It’s the Academic Equivalent of the Participation Trophy

So Haslam’s running around the State talking about the two biggest issues we face–not having any money and our school systems.

Folks, I could not even make this shit up.

The federal “No Child Left Behind” bill, passed in 2001, requires students to reach academic proficiency, but the law also “lets every state set its own bar” for the score that determined when academic proficiency has been reached, he explained.

“Unfortunately, Tennessee set ours really low. We have one of the lowest proficiency settings of any state,” Haslam said.

As a result, he said, last year 90 percent of the state’s children tested as “proficient” or higher at their grade level.

Next year, the state will align with the 2009 National Assessment of Educational Progress, Haslam said. On the NAEP-aligned test, he predicted that “only 25 percent will test proficient.”

We set our standards so low that everyone looked proficient at their grade levels.

Let me repeat that: we set our standards so low that everyone looked proficient at their grade levels.

And yet, 30% of our kids drop out of school and only 17% of them go on to college. But, hey, the lie looked good and made everyone feel good.

Here’s the thing that kills me. What the hell was the point of that?  Did we think the rest of the country was going to be fooled into thinking we were North Carolina Jr.? Like, “Oh, well, none of them go to college, but you know, maybe they don’t need to because they’re all super geniuses?”

These proficiency results were basically falsified in order to make the state look better, which means that parents and children did not have an accurate assessment of where they were.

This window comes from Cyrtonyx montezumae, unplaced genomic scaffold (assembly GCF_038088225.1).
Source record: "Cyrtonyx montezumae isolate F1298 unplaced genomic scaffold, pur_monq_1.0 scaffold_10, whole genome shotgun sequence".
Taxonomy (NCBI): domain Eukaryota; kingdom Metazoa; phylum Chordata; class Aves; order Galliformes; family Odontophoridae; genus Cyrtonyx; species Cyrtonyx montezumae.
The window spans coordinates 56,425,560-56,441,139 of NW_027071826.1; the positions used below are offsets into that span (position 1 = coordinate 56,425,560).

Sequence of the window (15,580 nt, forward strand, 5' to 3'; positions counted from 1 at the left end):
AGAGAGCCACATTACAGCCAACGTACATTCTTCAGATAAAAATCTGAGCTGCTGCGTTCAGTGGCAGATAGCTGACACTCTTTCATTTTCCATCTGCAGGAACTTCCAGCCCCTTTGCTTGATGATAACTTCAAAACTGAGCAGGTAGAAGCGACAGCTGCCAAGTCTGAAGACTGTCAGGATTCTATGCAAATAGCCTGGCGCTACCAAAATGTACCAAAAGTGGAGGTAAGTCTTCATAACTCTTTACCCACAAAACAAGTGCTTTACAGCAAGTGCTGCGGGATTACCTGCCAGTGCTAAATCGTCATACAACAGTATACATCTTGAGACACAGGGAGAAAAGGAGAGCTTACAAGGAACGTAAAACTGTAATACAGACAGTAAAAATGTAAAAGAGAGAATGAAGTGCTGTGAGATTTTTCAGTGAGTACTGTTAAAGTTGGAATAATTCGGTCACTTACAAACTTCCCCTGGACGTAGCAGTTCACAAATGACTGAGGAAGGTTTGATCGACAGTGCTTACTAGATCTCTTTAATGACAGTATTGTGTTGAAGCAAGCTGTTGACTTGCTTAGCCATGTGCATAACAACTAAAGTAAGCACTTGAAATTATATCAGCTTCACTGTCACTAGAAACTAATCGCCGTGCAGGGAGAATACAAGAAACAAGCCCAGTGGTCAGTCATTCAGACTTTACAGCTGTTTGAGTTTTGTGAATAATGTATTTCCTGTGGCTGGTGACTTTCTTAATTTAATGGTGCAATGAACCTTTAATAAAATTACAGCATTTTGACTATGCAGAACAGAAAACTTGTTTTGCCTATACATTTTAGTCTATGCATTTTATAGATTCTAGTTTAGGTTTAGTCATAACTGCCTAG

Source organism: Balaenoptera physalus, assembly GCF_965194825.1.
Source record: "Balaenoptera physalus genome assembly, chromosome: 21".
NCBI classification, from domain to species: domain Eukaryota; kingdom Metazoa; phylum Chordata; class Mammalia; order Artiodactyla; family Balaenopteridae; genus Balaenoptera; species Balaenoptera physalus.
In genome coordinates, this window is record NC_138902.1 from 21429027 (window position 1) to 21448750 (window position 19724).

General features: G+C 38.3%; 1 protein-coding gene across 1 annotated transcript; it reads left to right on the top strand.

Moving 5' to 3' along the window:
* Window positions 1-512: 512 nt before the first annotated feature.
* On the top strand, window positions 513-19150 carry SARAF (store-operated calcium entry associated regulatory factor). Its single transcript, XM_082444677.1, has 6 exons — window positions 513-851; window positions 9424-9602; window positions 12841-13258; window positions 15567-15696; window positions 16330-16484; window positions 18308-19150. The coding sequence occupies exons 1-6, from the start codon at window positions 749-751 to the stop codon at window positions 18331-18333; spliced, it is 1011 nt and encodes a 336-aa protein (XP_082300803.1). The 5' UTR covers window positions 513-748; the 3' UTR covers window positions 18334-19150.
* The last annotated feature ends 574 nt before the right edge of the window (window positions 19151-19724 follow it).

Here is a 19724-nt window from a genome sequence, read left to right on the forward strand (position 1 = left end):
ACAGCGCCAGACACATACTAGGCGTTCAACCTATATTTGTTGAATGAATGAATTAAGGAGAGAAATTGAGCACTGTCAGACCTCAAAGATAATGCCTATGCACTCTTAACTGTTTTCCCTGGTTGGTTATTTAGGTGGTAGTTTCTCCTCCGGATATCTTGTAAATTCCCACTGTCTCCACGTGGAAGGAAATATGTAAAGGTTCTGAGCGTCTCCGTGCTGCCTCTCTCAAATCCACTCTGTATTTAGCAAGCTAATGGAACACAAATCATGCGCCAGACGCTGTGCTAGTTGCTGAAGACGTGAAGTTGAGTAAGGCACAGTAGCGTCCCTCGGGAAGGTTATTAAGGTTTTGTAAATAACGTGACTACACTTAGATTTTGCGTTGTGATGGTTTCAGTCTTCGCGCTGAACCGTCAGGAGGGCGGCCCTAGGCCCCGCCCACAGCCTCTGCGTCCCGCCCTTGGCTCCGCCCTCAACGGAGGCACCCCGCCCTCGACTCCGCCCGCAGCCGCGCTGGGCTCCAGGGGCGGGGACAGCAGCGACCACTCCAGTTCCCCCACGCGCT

Could they bring a class-action lawsuit, do you think? “The State was failing to teach me, but they rigged the requirements so I wouldn’t be able to tell?”

4 thoughts on “It’s the Academic Equivalent of the Participation Trophy

  1. The fact we’ve set the bar low isn’t that surprising, nor is it really news. I remember reading/hearing about this a good while back.

    It’s just sad.

    What’s even worse is the fact that Metro Nashville is STILL failing to meet those requirements.

  2. It’s absolutely true. But to be fair, Bredesen pointed out the same thing a couple of years ago, and new standards are going into effect starting with this year’s freshman class-they have to get more credits to graduate, including more math and science classes, and the end of year testing system is being revamped.

  3. Lost in all of this is the fact that achieving proficiency in this system even if the bar is set really high doesn’t mean there is any proof of proficiency in understanding and applying the content, and that is the thing that scares me.

  4. In 2005 75% of Tennessee freshman college students lost their lottery scholarship which only required them to hold a 3.00 gpa to keep it. The following year the state legislature accused Tennessee professors of being too hard and trying to fail students. Their answer to improving student performance: They lowered the standard for keeping the scholarship to 2.75. Frickin’ idiotic.

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